Happy half-birthday to me! I am six months old and I love to tumble around with my siblings, and jump around whenever I see people. The humans who care for me only have so much time to come by and play with me, but today is different. One of the humans takes my brother, she grabs his collar and drags him away, he’s whimpering and tries to run back to me, but before I know it, he’s gone. The human comes back and this time they are here for me, grabbing my collar I’m dragged away from my home. I gasp for air as my collar begins to strangle me, where am I going? What are they going to do to me? Help! All I can see are dogs on chains, unable to touch each other, a tiny house their only shelter, I flip and pull; I don’t want to be tethered. My human keeps pulling but suddenly, I can breathe, I am free! I make a run for it, but I don’t know where to go, my human is in hot pursuit, I wiggle underneath one of the tiny doghouses hoping that she won’t be able to grab me, but she does and before I know it I am chained. I tug and pull, running in endless circles, trying to feel the wind through my fur, trying reach that sunny grassy patch far away, trying to touch the other dogs, trying to curl up and feel another dogs warmth, but I can’t.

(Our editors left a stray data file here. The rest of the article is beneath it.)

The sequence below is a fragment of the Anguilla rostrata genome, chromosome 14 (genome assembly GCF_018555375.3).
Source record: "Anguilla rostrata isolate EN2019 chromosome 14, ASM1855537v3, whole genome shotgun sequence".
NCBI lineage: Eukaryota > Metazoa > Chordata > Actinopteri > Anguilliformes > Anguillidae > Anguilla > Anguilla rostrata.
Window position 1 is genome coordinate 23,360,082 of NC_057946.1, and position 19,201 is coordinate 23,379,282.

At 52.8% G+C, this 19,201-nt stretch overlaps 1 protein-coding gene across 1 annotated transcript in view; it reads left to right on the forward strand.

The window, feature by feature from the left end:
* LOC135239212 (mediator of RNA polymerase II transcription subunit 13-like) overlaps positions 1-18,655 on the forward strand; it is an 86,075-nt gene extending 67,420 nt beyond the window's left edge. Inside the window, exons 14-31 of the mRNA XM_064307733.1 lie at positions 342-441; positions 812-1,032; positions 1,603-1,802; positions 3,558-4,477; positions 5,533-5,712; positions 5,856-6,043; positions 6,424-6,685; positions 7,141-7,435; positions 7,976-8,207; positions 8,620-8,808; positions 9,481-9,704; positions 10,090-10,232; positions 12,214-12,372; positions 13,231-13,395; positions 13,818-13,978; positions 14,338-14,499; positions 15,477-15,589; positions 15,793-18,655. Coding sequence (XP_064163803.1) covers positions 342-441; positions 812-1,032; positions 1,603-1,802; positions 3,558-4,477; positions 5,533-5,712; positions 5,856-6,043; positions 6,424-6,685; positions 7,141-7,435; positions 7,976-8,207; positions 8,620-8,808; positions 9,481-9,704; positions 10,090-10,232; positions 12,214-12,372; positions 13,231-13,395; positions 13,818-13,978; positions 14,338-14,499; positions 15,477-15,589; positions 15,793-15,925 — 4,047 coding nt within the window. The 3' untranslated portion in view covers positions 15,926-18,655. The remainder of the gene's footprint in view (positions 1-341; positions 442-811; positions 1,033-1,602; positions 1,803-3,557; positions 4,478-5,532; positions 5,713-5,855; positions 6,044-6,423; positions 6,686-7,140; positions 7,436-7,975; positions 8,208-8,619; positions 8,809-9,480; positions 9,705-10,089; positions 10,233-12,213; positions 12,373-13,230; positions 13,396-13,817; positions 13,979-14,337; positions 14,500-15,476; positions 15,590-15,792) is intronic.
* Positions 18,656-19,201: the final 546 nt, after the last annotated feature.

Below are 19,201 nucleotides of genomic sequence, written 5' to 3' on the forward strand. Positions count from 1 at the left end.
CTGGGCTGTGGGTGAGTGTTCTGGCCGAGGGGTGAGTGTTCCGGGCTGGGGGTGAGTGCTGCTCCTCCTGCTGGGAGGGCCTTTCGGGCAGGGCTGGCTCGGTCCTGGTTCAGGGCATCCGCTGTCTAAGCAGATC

I don’t know it yet, but these days will turn to months and the months will turn to years. My life will become an endless cycle of running to the point of exhaustion and being trapped on the chain. I will learn to be helpless. I will starve not only for food, but also for love and affection. I don’t know it yet, but when the summer months come, I will be isolated even more. No more tourists will come by to pet me, and I’ll have no more reasons to be taken off the chain, no more reasons to run until the next snowfall. I’ll accidentally spill my water bowl and I won’t get any more until the next day so I’ll lie in the summer sun while I pant and pant and pant. I don’t know it yet, but life on the chain, means dealing with the elements.
I am eight months old and I live on the chain, but today is something different. My human untethers me; it’s my lucky day! Until I feel a harness, and a heavy weight. I try to move, but it’s hard. My human is trying to judge how strong I am, how skilled I might be at pulling a sled. I want more time off the chain, so I try to impress her and pull with all my might. She seems pleased, at least I hope she is.
I have been training to become a sled dog, it is difficult and exhausting, but I’m grateful for some time off the chain. My human has been watching me and all the other puppies, I’m lucky that I grew up to be a strong dog, some of my siblings are still struggling and our human is very unhappy. The dogs that have not grown as strong as I have are taken away one by one. This feels all wrong, I’m crying out; where are you taking them?!